And here are de Leeuw’s slower-paced studio renditions of Gymnopédies 1 & 3 from 1977, with suitably stark mostly b&w images:

Also from 1977 is de Leeuw’s Ogives 1—4 (1889), set to interspersings of Monet’s and others’ artwork:

Here are more of de Leeuw’s interpretations (again rec. 1977), including the much lauded—and probably my second favorite—Gnossiennes (1890—1897; six in total):

Act Three of Satie’s ‘Christian Ballet’ Upsud (1892; de Leeuw, rec. date unknown), set to the artwork of Monet, Robert Reid and others:

Sarabande # 1 (1887; de Leeuw, 1977) set to various artists’ works:

All the above reminds me of the former tag line of my favorite record label, ECM Records, as found in one of their album inserts from the ‘70s:

ECM tagline

1 From an interview with Wolfgang Sandner (as translated by Anne Cattaneo), regarding his piece Tabula rasa, published in 1984 as part of the liner notes to ECM Records 1275.

2 Ibid; emphasis added.

3 This according to Ornella Volta’s liner notes (translated by Susannah Howe) for Erik Satie: The Complete Solo Piano Music (483 0236), p 26.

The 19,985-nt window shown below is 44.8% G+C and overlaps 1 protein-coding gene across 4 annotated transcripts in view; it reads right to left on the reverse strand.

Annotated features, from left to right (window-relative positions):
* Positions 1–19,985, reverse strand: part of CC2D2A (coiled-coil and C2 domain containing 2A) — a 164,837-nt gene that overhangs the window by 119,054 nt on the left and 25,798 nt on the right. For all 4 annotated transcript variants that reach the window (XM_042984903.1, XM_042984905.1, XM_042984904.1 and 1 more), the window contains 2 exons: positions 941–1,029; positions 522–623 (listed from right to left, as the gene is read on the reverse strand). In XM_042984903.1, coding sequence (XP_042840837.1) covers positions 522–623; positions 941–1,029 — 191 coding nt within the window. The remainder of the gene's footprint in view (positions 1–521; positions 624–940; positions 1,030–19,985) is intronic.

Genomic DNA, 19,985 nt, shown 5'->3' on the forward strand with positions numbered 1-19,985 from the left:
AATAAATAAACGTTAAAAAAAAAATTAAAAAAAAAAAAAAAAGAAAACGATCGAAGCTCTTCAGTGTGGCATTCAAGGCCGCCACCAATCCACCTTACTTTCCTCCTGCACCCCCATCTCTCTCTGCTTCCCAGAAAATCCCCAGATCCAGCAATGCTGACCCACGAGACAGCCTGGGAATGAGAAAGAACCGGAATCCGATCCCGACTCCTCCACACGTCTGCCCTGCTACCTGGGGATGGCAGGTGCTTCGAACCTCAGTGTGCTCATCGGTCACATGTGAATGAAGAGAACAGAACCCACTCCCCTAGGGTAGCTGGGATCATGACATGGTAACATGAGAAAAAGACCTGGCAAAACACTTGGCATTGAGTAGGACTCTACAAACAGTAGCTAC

4 Ibid. “The care he took over any piece of writing destined to be seen by anyone else (even the shortest of letters) was always meticulous, bordering on the excessive; during his lifetime, he only ever gave his publishers signed and dated manuscripts, displaying the most elegant calligraphy throughout, his signature acting as his official authorisation for publication” (p 20). Vexations bears no date by the author.

A World of Difference

Since presently I seem unable to finish the various articles I’m working on (some of which require quite extensive research before publishing), I’ll post lyrics to a song I like, from one of my favorite albums (154), by one of my favorite bands in the ‘Rock’ genre, namely WIRE.

Blessed State

(B. C. Gilbert)

Closing doors
Opens eyes
To the fatal gift
Of a well-timed lie
Loved in the flesh
And (but) butchered in the mind
Oh what a pearl
What a well-made world

Holy globe
Eternal home
Sacred sphere
So glad I’m here
Oh what a pearl
What a well-made world

1979 EMI Records, Ltd/Carlin Music Corp.

The original version of this song can be heard here:

Missing Pieces

I’m struck by this poem. It was written by Joe Walsh as part of a song he composed titled “County Fair,” found on his album So What.

Found an old puzzle somebody had quit
Tried a few pieces and hoped that they’d fit
But they’re going together so slowly
It may take me forever to know
If it’s only a puzzle

Parts of the puzzle will never be found
And even though pieces are gone
It’s a county fair picture, part of me’s there
Some of the pieces are still at the fair
And they may be forever

1974, ABC Records, New York, NY; Barnstorm Music/BMI.